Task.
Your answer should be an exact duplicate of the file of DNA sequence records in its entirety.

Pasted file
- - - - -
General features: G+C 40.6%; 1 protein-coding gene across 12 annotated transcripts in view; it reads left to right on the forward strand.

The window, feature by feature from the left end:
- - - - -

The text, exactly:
General features: G+C 40.6%; 1 protein-coding gene across 12 annotated transcripts in view; it reads left to right on the forward strand.

The window, feature by feature from the left end: